I tell everyone I am fine. They call me, can you imagine? You know what sort of hell makes a millennial call anyone? But they do, urgent and worried. And still I tell them I am fine. It’s a lie no one pretends to believe.
I feel like a liquid, passing from cup to cup, and the questions what can I do for you or how can I support you are some of the few pieces of flint I can strike against in resistance. How should I know what you can give me? How should I know how to exist in myself alone? How would I know what I need?
Being human means that adaptation and acclimation kick in fast. Onward is in the marrow. In six months, I know I’ll know more. Have talked to more people, perhaps find my younger self dramatic. But right now I am so scared. I resent the assignment that I need to be a fighter. That this is some battle I must find purpose in. The real task is much harder. I have to learn to work within a body that is sick. That is ill. That already fights itself.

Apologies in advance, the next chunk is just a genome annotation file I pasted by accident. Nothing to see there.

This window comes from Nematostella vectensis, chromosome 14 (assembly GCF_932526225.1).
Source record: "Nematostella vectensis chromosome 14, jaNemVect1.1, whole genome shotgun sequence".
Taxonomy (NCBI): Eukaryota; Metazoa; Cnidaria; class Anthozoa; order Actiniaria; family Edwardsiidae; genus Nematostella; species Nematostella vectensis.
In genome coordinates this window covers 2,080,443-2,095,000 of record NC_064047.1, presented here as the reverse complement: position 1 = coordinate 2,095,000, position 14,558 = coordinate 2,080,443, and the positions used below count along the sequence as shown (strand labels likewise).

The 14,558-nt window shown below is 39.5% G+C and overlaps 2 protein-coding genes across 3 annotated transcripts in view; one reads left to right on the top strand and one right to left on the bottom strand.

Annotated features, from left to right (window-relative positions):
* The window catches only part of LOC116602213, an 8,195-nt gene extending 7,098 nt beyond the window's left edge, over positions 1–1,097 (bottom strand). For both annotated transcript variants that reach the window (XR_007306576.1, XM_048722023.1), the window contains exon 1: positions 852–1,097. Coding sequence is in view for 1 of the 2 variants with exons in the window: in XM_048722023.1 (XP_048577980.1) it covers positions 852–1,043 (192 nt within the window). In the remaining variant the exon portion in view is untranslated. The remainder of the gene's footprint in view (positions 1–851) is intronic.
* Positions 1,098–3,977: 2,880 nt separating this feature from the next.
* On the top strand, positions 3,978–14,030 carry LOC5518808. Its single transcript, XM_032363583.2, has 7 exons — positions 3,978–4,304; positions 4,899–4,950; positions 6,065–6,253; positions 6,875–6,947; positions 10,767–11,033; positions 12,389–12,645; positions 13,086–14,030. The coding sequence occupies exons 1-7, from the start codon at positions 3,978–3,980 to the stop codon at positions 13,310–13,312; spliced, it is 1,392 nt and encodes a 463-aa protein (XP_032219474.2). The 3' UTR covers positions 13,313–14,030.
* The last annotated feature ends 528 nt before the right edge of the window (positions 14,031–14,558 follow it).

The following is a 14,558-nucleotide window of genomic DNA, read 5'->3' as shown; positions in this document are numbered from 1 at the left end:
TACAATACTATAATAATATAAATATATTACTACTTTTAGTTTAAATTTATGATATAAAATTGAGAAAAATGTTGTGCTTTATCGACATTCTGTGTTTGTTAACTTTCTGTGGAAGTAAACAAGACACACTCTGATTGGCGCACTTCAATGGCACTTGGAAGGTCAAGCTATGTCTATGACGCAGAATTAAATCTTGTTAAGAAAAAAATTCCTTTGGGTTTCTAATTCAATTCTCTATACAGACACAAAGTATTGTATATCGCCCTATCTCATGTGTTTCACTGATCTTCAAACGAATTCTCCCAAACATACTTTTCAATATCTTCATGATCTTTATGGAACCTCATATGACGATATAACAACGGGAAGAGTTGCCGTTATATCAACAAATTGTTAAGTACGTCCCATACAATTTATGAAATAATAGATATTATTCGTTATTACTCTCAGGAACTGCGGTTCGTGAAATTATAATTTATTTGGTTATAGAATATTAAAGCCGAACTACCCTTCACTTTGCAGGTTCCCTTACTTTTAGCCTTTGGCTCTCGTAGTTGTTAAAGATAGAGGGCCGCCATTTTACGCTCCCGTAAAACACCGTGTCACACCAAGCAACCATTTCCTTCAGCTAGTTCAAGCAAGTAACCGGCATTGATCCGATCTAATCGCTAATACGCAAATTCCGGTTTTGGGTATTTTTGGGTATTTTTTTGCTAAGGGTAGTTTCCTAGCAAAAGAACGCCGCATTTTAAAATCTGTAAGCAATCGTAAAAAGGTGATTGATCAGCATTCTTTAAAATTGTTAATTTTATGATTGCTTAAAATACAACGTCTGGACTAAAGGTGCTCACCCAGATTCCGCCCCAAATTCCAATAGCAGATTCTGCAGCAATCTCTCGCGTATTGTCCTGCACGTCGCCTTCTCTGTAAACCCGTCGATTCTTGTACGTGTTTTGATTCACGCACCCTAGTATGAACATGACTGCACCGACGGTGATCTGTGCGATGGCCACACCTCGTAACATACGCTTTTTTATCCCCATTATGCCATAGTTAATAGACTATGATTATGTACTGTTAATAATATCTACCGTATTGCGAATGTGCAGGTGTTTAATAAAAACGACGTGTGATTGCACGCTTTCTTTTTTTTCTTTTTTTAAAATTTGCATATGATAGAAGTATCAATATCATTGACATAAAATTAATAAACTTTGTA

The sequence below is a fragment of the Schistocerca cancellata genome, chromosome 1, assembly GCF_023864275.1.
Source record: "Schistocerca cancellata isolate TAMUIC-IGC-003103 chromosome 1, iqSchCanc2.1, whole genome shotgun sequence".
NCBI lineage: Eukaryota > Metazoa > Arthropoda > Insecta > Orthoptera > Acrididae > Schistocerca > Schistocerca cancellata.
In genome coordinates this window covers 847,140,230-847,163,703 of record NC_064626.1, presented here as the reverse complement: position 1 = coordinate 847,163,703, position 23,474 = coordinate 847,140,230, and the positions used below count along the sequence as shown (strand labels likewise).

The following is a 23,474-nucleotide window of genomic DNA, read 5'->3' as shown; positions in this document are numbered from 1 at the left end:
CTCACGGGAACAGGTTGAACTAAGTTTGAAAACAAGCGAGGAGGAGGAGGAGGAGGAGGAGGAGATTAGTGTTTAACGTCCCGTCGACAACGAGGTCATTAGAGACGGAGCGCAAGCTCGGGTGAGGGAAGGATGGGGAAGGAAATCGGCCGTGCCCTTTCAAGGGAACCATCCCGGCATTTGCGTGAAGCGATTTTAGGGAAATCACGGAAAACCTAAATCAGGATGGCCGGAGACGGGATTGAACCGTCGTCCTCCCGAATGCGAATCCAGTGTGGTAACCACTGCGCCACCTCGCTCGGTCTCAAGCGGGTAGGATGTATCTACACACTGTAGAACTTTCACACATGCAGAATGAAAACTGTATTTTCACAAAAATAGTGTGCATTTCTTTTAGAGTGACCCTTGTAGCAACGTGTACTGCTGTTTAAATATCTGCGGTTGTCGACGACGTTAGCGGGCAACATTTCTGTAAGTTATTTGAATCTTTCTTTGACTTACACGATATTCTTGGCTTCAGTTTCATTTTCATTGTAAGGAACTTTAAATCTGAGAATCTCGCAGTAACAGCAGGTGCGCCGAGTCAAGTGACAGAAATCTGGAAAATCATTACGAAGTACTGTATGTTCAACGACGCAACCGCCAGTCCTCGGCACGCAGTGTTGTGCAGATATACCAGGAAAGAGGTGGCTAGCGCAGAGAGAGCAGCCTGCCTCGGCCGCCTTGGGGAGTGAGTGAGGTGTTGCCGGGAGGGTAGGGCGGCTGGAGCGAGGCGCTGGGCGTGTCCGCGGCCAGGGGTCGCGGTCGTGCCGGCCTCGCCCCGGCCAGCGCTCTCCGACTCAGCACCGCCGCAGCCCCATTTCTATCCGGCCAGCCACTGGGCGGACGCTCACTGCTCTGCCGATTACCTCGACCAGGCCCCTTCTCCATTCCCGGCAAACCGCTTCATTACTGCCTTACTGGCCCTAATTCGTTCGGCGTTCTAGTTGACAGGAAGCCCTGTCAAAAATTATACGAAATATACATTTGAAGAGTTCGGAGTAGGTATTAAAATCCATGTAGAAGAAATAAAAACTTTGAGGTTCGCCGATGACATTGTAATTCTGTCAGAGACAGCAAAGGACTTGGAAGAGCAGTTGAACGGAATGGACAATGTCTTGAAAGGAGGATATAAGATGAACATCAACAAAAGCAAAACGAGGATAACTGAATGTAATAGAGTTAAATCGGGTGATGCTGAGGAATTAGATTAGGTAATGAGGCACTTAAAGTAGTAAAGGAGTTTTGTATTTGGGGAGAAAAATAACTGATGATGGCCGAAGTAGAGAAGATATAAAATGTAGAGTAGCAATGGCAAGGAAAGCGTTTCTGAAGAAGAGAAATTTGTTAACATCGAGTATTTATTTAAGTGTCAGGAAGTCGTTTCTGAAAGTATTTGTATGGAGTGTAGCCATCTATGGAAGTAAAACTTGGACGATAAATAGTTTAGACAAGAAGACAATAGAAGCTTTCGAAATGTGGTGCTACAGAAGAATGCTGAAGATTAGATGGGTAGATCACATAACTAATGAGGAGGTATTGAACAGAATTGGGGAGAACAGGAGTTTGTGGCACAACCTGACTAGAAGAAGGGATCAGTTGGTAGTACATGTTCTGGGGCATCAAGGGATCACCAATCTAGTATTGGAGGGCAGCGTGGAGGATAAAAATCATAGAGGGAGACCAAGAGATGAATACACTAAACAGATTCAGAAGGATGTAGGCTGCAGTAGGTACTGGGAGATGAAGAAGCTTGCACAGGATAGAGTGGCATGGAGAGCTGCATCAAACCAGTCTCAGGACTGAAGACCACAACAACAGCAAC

I have been tracing the pathways of miracles, a skeptic pulling tarot cards on a situation I can’t change. I pull the Death card, strung together human bones perched on a skeleton horse, a victory flag waving in the right corner, and read that it means change. Mysticism is used by seekers who believe in transformation. But I tend to be a nonbeliever, groping around in the dark, unsure I’ll pull any magic out, until somehow, inevitably, I do. And it’s never in the way I expect. I spent the dark night of my diagnosis squeezing cabbage into sauerkraut. The YouTube video told me that after minutes of working the shredded vegetable, water would drain out of it. I didn’t believe it until minute three, when droplets appeared in my fingers.
I tell my mother she can come visit.